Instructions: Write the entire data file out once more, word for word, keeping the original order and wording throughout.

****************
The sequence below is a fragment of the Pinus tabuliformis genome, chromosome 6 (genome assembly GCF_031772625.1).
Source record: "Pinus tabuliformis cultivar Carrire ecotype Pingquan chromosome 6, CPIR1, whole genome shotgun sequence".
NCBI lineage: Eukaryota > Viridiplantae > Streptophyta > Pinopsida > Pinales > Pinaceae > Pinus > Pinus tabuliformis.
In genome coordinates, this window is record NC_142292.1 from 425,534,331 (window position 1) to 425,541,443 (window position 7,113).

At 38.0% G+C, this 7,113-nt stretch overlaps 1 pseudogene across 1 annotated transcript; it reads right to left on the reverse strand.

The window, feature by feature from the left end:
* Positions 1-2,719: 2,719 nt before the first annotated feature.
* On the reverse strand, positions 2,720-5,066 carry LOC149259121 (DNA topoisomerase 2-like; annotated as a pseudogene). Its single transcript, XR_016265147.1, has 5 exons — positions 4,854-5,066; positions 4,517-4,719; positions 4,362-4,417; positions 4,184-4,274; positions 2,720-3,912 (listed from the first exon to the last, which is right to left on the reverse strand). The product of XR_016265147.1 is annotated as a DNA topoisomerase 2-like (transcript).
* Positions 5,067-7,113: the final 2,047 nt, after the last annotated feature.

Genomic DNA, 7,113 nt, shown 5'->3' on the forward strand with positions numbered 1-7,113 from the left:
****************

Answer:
The sequence below is a fragment of the Pinus tabuliformis genome, chromosome 6 (genome assembly GCF_031772625.1).
Source record: "Pinus tabuliformis cultivar Carrire ecotype Pingquan chromosome 6, CPIR1, whole genome shotgun sequence".
NCBI lineage: Eukaryota > Viridiplantae > Streptophyta > Pinopsida > Pinales > Pinaceae > Pinus > Pinus tabuliformis.
In genome coordinates, this window is record NC_142292.1 from 425,534,331 (window position 1) to 425,541,443 (window position 7,113).

At 38.0% G+C, this 7,113-nt stretch overlaps 1 pseudogene across 1 annotated transcript; it reads right to left on the reverse strand.

The window, feature by feature from the left end:
* Positions 1-2,719: 2,719 nt before the first annotated feature.
* On the reverse strand, positions 2,720-5,066 carry LOC149259121 (DNA topoisomerase 2-like; annotated as a pseudogene). Its single transcript, XR_016265147.1, has 5 exons — positions 4,854-5,066; positions 4,517-4,719; positions 4,362-4,417; positions 4,184-4,274; positions 2,720-3,912 (listed from the first exon to the last, which is right to left on the reverse strand). The product of XR_016265147.1 is annotated as a DNA topoisomerase 2-like (transcript).
* Positions 5,067-7,113: the final 2,047 nt, after the last annotated feature.

Genomic DNA, 7,113 nt, shown 5'->3' on the forward strand with positions numbered 1-7,113 from the left: